Magnolia Electric Co.
Fading Trails
(Secretly Canadian)

By Brandon Forbes






PLAYING : "Lonesome Valley"

Like a scene from Ang Lee’s Brokeback Mountain depicting the immense and somber beauty of Wyoming’s grasslands and mountain ranges, Jason Molina’s latest record evokes a sense of mournful awe. Appropriately entitled Fading Trails, this second full-length under the auspices of Magnolia Electric Co. finds Molina reining in the boisterous, full band sound of last year’s What Comes After the Blues for a more subdued four-piece experiment. Where Blues features horn arrangements, up-tempo movements, and several duets, Trails resonates more with Molina’s older work with Songs:Ohia. This melancholic edge further drives home the Brokeback comparison – Molina’s doleful voice, complimented at times by solid Neil Young-esque backing arrangements, constantly confronts the universal themes of the film: unrequited love, small town depression, and social alienation. If only the producers had heard this record, filmgoers might have been spared the oft-lampooned melodramatic acoustic numbers that pop up constantly in the film.

Opener “Don’t Fade On Me” could have practically been written for the film. Harvest- era drum work gently guides Molina’s soft guitar until around the minute mark, when the kit explodes and the guitar begins to weep. “Nothing lives for nothing,” Molina observes, “and that goes for pain and goes for everything else.” The real kicker comes in the final chorus, when the rock rises to an unheard level for the usually mellow Molina, and his impassioned voice rails: “Even Christ stayed until he had run out of doubt/But you faded on me.” Such an accusation, no doubt, is implicit in the bitter space that emerges between Twist and Del Mar as Brokeback nears its close. It’s a tough moment in the film and a tough act to top coming at the beginning of the album.

Molina understands good record dynamics, and the next few tracks deliver solid follow-ups to the power of the album’s initial moments. “Montgomery” begins and ends with plucked piano chords, filling in everything between with perhaps Molina’s most obvious nod to Neil Young, featuring nice vocal harmonization, a big roots-rock chorus, and the observation that “The road becomes what you leave/and my ghost ain’t waiting.” Cowboy rocker “The Lonesome Valley” calls in saloon piano and slide guitar to create the aural stage for a story about alienation from a friend. Continuing the Brokeback theme of disappointed love, albeit here with a gender change, Molina mourns on the subdued “A Little at a Time” that “Maybe if I send back the blues her broken heart/she’ll send me back mine” while a single guitar mopes in the background. “Talk to Me, Devil Again” and “Memphis Moon” bring the volume back up in more traditional roots rock fashion, shrouding defeatism in a slightly less depressing musical guise.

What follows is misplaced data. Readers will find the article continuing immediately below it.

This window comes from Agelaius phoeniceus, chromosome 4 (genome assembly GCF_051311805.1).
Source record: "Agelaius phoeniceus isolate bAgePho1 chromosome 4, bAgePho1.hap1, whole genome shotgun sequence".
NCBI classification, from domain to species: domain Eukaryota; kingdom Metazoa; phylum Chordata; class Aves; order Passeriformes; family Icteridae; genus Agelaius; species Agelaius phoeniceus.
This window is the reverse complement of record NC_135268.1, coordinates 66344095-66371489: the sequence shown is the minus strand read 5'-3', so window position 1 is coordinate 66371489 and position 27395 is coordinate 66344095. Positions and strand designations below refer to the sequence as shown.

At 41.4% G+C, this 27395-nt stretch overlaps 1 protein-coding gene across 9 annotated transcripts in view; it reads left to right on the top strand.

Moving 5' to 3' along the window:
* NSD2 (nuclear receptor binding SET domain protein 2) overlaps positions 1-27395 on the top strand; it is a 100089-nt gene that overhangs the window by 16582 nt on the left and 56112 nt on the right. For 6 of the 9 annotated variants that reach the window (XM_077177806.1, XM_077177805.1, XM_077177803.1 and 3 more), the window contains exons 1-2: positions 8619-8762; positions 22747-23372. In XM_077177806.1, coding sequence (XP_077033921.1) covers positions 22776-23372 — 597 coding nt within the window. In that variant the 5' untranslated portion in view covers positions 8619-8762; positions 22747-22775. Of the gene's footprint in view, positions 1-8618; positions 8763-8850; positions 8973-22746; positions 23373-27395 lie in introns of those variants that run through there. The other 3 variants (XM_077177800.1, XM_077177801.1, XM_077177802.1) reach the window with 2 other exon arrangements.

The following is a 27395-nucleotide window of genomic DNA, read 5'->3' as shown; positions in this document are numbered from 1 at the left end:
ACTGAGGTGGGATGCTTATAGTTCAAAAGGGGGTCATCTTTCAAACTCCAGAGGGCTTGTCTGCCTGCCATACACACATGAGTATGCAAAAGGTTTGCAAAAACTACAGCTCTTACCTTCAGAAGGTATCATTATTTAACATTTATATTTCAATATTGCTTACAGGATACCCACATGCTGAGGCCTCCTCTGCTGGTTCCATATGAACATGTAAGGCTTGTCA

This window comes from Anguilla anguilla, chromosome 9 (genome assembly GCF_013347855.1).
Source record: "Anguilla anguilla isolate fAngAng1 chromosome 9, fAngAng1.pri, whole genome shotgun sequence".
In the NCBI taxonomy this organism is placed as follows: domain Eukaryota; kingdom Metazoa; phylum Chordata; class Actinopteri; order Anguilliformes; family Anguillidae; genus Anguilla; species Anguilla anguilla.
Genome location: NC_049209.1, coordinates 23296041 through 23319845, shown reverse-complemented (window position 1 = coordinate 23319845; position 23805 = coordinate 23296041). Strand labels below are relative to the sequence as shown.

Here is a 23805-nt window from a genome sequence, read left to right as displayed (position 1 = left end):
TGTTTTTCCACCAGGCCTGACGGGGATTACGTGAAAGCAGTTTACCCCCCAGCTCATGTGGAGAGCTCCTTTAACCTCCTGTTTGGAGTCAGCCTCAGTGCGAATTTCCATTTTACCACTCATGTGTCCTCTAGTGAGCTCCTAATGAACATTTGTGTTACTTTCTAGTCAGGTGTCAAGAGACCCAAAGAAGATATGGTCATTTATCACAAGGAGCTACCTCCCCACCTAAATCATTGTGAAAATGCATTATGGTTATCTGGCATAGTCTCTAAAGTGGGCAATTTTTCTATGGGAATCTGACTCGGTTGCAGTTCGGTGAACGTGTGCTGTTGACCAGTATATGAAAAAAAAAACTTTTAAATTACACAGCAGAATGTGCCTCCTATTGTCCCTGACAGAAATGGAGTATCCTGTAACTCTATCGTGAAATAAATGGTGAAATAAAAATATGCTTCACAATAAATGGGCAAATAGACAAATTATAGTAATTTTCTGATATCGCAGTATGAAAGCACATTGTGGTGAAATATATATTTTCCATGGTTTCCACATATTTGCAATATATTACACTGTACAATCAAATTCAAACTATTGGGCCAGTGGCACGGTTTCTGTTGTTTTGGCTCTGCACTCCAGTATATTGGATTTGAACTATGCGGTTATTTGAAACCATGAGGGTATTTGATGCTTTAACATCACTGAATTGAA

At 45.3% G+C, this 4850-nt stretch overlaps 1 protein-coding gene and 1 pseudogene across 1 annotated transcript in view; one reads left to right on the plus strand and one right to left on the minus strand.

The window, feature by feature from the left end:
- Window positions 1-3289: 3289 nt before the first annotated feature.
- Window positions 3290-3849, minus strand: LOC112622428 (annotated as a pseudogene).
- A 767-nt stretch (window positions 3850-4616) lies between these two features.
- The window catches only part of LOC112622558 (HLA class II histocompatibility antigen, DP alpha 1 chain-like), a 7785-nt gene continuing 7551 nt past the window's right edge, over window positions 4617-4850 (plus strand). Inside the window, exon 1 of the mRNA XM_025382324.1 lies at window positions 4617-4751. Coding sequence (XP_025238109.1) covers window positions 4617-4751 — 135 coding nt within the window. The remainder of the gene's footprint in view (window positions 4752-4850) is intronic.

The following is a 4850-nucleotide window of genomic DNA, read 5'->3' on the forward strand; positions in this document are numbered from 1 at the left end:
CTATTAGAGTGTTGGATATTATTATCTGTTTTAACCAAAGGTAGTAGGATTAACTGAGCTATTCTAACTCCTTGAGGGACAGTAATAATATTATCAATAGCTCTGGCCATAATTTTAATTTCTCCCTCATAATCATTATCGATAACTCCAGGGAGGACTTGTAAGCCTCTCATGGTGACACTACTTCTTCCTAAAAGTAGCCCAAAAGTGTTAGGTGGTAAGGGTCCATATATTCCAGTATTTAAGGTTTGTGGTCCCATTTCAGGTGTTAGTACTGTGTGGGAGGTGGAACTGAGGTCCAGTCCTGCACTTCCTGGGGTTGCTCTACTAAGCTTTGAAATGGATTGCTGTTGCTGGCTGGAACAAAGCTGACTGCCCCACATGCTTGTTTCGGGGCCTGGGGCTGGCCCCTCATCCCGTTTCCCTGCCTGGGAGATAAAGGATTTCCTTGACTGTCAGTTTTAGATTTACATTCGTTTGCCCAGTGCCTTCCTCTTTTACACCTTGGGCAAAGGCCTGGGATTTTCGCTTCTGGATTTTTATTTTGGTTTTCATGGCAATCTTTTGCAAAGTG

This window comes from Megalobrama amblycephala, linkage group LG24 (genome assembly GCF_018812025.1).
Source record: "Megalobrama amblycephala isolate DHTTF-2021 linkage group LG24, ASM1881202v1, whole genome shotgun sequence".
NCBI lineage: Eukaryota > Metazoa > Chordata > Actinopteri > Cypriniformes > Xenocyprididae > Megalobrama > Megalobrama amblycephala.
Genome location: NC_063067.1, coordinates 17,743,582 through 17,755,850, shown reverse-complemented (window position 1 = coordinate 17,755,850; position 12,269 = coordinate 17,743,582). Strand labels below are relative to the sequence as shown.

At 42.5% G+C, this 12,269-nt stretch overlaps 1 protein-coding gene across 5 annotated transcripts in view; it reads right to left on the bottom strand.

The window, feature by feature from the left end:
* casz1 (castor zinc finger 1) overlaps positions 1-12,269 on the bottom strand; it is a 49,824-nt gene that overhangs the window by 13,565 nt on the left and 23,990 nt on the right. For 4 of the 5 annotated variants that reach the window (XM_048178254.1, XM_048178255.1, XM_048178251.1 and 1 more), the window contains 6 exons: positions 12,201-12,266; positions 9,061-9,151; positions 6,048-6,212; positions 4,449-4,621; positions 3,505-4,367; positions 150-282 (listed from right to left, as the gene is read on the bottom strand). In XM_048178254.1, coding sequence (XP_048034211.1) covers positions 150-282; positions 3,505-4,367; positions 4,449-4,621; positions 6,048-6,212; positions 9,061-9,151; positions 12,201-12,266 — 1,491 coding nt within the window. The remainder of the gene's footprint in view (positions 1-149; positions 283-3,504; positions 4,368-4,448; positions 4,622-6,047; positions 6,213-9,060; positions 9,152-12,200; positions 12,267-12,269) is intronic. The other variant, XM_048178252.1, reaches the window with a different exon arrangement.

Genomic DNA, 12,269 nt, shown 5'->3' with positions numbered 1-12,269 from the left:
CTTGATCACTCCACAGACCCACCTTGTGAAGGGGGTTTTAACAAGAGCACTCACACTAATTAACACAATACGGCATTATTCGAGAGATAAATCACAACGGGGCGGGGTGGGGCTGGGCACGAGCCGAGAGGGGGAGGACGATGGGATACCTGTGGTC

Perhaps the two best tracks on the record are also the most reserved – Molina still does his best with the minimalism that drove Songs:Ohia. “The Old Horizon” haunts the listener in the same way Jack haunts Ennis throughout Brokeback – sparse piano chords give space to moments of silent profundity. Molina sounds like a man calmly acknowledging the lost potentiality of the past. “Built my life out of what was left of me,” he sings, “with a map of the old horizon. ”The creaking of what sounds like an old rusty gate shutting in the background draws a harrowing implication – the chance to right old mistakes, claim old loves, is forever lost with the closing of the door to the past that is the present and the future. In the face of lost chances and missed opportunities, Molina resolves himself to face the pain of remorse in final track “Steady Now.” Molina acknowledges over quiet acoustic strumming that “The world does have to go in pain/Steady now.” But his resolve seems hollow and, like his voice, seems to waver at the damning prospect of spending life with the pain of regret. But the implication could also be one of enlightenment – like the Buddha, if one accepts the pain of existence as a first principle, moving forward becomes easier. But it’s hard to look at Ennis Del Mar at the end of Brokeback Mountain and see that. No doubt Molina feels the same.


All opinions expressed by Brandon Forbes are solely his own and do not reflect the opinions of Stay Thirsty Media, Inc.

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